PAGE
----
In our models, the structure of spacetime is defined by the structure of the evolving hypergraph. Causal foliations of the evolution can be used to define spacelike hypersurfaces. The instantaneous structure of space (on a particular spacelike hypersurface) corresponds to a particular state of the hypergraph.
A position in space is defined by a node in the hypergraph. A geometrical distance between positions can be defined as the number of hyperedges on the shortest path in the hypergraph between them. Although the underlying rules for hypergraph rewriting in our models depend on the ordering of elements in hyperedges, this is ignored in computing geometrical distance. (The geometrical distance discussed here is basically just a proxy for a true physical distance measured from dynamic information transmission between positions.) A shortest path on the hypergraph between two positions defines a geodesic between them, and can be considered to define a straight line.
The only information available to define the structure of space is the connectivity of the hypergraph; there is no predefined embedding or topological information. The continuum character of space assumed in traditional physics must emerge as a large-scale limit of the hypergraph (somewhat analogously to the way the continuum character of fluids emerges as a large-scale limit of discrete molecular dynamics (e.g. [1:p378]). Although our models follow definite rules, they can intrinsically generate effective randomness (much like the rule 30 cellular automaton, or the computation of the digits of π). This effective randomness makes large-scale behavior typically approximate statistical averages of small-scale dynamics.
In our models, space has no intrinsic dimension defined; its effective dimension must emerge from the large-scale structure of the hypergraph. Around every node at position X consider a geodesic ball consisting of all nodes that are a hypergraph distance not more than r away. Let Vr(X) be the total number of nodes in this ball. Then the hypergraph can be considered to approximate d-dimensional space if
for a suitable range of values of r. Here we encounter the first of many limits that must be taken. We want to consider the limit of a large hypergraph (say as generated by a large number of steps of evolution), and we want r to be large compared to 1, but small compared to the overall diameter of the hypergraph.
As a simple example, consider the hypergraph created by the rule
Starting from a minimal initial condition of two self-loops, the first few steps of evolution with our standard updating order are:
The hypergraph obtained after 12 steps has 1651 nodes and can be rendered as:
This plots the effective “dimension exponent” of r in Vr as a function of r, averaged over all nodes in the hypergraph, for a succession of steps in the evolution:
A constant limiting value d indicates approximation to a “flat” d-dimensional space. For integer d, this corresponds to ordinary d-dimensional Euclidean space, but in our models d often does not end up being integer valued, nor does it need to be constant at different positions, or through the course of evolution. It is also important to note that only some rules give Vr~ rd; exponential or more complex behavior is common.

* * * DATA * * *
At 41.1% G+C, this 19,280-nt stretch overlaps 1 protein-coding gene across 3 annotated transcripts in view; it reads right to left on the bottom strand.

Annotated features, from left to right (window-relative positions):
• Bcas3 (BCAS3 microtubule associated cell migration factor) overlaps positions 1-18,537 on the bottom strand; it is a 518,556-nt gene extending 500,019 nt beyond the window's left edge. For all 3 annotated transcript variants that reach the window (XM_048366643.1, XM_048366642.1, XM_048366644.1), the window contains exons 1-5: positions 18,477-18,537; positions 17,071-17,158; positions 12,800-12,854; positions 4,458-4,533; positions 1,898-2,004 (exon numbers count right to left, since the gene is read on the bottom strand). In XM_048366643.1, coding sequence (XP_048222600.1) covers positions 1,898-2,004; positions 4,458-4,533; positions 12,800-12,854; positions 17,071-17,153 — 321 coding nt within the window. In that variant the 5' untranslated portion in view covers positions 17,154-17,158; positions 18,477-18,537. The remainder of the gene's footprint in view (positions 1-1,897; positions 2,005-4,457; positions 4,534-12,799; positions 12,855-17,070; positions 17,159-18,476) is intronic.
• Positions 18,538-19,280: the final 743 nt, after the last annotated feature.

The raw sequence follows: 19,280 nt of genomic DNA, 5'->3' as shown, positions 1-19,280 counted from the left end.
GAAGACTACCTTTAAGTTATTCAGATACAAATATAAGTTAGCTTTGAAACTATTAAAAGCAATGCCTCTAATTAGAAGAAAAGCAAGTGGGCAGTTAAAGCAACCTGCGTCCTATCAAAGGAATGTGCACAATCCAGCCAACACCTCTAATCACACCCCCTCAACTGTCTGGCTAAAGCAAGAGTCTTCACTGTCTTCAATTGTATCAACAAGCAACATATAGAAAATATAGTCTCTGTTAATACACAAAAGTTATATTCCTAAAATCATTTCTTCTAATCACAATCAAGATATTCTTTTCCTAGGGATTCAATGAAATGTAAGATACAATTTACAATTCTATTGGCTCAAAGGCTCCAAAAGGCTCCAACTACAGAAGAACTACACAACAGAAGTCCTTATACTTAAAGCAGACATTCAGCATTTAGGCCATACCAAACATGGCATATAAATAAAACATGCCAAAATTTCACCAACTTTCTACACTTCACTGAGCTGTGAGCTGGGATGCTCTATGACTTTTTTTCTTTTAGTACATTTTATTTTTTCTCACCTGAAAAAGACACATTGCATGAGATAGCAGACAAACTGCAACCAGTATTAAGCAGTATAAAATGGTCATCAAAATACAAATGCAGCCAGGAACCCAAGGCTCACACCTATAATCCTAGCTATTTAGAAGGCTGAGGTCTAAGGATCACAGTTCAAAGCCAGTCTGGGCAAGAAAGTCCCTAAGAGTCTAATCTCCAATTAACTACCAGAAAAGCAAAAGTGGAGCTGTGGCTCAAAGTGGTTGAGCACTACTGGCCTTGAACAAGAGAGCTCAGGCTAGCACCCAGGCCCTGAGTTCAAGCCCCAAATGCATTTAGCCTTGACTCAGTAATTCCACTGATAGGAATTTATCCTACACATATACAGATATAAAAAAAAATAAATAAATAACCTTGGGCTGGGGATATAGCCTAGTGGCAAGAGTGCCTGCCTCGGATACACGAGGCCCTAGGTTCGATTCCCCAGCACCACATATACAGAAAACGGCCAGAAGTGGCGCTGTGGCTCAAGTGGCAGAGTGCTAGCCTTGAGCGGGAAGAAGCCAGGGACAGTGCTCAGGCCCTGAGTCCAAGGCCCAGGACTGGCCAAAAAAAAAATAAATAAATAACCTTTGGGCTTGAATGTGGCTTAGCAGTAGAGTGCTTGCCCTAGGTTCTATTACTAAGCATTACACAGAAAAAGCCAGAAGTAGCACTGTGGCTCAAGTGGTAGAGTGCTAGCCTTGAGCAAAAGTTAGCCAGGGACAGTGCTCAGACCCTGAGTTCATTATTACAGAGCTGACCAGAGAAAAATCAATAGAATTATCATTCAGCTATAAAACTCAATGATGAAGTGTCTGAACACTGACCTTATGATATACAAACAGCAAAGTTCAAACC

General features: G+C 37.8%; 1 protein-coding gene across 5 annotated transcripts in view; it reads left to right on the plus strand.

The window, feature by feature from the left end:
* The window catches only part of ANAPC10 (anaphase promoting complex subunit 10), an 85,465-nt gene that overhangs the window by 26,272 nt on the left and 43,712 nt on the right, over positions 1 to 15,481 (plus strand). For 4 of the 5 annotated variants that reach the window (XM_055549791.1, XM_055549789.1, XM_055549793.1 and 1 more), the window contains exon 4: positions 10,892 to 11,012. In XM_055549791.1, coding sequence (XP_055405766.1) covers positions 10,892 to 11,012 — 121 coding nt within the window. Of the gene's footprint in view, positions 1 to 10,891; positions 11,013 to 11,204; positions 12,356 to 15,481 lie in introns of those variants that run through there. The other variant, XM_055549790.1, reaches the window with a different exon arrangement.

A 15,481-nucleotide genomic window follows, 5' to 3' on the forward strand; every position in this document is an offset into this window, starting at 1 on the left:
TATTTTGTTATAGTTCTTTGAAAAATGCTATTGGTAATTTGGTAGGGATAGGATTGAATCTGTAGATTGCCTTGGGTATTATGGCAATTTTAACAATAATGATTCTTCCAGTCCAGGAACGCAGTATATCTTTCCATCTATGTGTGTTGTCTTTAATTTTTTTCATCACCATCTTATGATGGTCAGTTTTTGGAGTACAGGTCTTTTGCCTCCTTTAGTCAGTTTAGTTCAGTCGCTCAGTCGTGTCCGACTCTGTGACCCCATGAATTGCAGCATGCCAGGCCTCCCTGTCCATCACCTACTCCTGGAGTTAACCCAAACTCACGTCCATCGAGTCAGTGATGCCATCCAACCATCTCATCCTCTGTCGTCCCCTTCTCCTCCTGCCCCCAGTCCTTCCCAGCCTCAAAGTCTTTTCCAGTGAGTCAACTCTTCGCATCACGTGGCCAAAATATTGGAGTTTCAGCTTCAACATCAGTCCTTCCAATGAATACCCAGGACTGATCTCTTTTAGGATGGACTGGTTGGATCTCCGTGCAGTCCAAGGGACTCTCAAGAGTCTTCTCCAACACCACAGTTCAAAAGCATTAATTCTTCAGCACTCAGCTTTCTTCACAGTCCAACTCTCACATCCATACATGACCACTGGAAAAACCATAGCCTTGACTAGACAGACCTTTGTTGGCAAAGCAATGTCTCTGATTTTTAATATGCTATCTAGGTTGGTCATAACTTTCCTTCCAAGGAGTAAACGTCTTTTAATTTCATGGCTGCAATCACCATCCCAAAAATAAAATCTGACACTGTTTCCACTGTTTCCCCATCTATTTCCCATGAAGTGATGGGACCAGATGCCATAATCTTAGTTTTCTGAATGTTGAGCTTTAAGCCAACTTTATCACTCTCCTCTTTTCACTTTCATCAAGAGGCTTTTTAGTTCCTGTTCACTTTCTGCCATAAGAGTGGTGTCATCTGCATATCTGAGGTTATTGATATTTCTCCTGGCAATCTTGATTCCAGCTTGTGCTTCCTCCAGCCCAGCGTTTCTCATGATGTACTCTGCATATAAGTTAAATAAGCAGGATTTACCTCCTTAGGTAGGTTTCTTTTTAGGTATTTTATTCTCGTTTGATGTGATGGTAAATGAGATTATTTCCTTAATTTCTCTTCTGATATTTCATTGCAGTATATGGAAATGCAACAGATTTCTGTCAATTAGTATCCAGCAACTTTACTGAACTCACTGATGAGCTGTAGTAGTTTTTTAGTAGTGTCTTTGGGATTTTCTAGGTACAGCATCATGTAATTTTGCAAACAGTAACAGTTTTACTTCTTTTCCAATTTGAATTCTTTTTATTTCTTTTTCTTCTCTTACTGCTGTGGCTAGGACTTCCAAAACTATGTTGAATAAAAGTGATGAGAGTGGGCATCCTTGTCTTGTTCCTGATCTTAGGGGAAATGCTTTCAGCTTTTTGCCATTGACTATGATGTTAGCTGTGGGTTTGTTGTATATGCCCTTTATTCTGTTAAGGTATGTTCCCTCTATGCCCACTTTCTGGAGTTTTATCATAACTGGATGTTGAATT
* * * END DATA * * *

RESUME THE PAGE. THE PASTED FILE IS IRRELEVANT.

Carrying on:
Even when to leading order Vr~ rd, there are corrections. For small r (measured, say, relative to the diameter of the hypergraph) one can consider a power series expansion in r. By comparison to ordinary manifolds one can then write (e.g. [1:p1050])
where R can be identified as the (Ricci) scalar curvature  of the limiting space. The value of this curvature is again purely determined by the (limiting) structure of the hypergraph. (Note that particularly if one goes beyond a pure power series, there is the potential for subtle interplay between change in dimension and what one might attribute to curvature.)
It is also possible to identify other limiting features of the hypergraph. For example, consider a small stretch of geodesic (where by “small” we mean still large compared to individual connections in the hypergraph, but small compared to the scale on which statistical features of the hypergraph change). Now create a tube of radius r by including every node with distance up to r from any node on the geodesic. The growth rate of the number of nodes in this tube can then be approximated as 
where now Rijδxiδxj is the projection of the Ricci tensor along the direction of the geodesic. (The Ricci tensor measures the change in cross-sectional area for a bundle of geodesics, associated with their respective convergence and divergence for positive and negative curvature.)
In a suitable limit, the nodes in the hypergraph correspond to points in a space. A tangent bundle at each point can be defined in terms of the equivalence class of geodesics through that point, or in our case the equivalence class of sequences of hyperedges that pass through the corresponding node in the hypergraph.
One can set up what in the limit can be viewed as a rank-p tensor field on the hypergraph by associating values with p hyperedges at each node. When these values correspond to intrinsic features of the hypergraph (such as Vr), their limits give intrinsic properties of the space associated with the hypergraph. And for example the Riemann tensor can be seen as emerging from essentially measuring areas of “rectangles” defined by loops in the hypergraph, though in this case multiple limits need to be taken.